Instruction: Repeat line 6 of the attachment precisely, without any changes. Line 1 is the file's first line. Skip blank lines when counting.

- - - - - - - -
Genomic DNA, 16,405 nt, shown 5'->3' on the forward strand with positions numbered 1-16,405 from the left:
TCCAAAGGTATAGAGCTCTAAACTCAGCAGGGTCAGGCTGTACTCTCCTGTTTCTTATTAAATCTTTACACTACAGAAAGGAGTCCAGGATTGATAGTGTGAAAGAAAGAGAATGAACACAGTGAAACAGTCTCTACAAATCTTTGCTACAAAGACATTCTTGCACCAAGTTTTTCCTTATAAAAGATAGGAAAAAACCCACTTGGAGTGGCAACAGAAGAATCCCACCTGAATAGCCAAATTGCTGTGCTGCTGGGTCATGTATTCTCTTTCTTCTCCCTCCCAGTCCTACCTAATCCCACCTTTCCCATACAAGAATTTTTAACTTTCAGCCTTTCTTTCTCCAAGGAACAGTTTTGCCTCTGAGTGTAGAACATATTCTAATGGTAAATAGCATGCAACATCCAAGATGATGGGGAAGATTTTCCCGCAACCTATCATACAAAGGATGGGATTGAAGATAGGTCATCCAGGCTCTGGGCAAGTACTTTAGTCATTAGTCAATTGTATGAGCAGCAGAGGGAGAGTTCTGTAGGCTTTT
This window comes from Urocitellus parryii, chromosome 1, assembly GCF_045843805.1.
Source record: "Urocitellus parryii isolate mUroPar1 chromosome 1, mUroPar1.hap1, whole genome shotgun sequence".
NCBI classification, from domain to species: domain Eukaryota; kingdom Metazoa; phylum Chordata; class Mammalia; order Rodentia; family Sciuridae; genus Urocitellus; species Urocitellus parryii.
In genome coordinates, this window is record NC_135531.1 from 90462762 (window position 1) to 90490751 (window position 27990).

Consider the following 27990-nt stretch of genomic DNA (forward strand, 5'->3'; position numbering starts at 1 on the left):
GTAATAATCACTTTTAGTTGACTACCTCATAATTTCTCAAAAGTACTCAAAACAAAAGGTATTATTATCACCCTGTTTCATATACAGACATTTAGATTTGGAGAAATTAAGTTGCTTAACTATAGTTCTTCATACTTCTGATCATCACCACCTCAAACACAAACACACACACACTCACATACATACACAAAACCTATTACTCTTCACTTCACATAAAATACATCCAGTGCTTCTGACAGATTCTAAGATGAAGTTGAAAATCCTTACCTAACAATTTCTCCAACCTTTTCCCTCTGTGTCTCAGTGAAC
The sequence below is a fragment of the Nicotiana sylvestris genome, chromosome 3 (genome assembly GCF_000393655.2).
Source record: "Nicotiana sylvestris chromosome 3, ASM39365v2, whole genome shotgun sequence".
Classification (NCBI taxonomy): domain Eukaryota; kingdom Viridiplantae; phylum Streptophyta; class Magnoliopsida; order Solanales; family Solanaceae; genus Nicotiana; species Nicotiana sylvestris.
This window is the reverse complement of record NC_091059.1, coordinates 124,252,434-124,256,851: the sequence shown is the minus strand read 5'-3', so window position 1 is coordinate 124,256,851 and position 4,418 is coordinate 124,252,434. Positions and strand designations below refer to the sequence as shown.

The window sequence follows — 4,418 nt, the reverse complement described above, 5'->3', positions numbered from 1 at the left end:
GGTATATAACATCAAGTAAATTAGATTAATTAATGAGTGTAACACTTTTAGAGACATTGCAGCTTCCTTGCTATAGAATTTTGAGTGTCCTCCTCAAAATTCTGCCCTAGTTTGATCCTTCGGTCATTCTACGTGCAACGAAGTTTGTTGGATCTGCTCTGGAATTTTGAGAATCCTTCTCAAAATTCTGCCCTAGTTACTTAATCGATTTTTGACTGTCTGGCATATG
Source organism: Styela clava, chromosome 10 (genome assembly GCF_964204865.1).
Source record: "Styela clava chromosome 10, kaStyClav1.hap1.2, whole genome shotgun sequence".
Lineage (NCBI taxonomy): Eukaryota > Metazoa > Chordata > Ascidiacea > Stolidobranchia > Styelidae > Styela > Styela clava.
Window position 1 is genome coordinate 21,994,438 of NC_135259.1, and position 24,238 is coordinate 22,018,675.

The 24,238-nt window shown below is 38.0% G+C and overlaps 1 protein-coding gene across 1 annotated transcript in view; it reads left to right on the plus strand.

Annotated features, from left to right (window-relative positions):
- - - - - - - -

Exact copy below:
In genome coordinates, this window is record NC_135531.1 from 90462762 (window position 1) to 90490751 (window position 27990).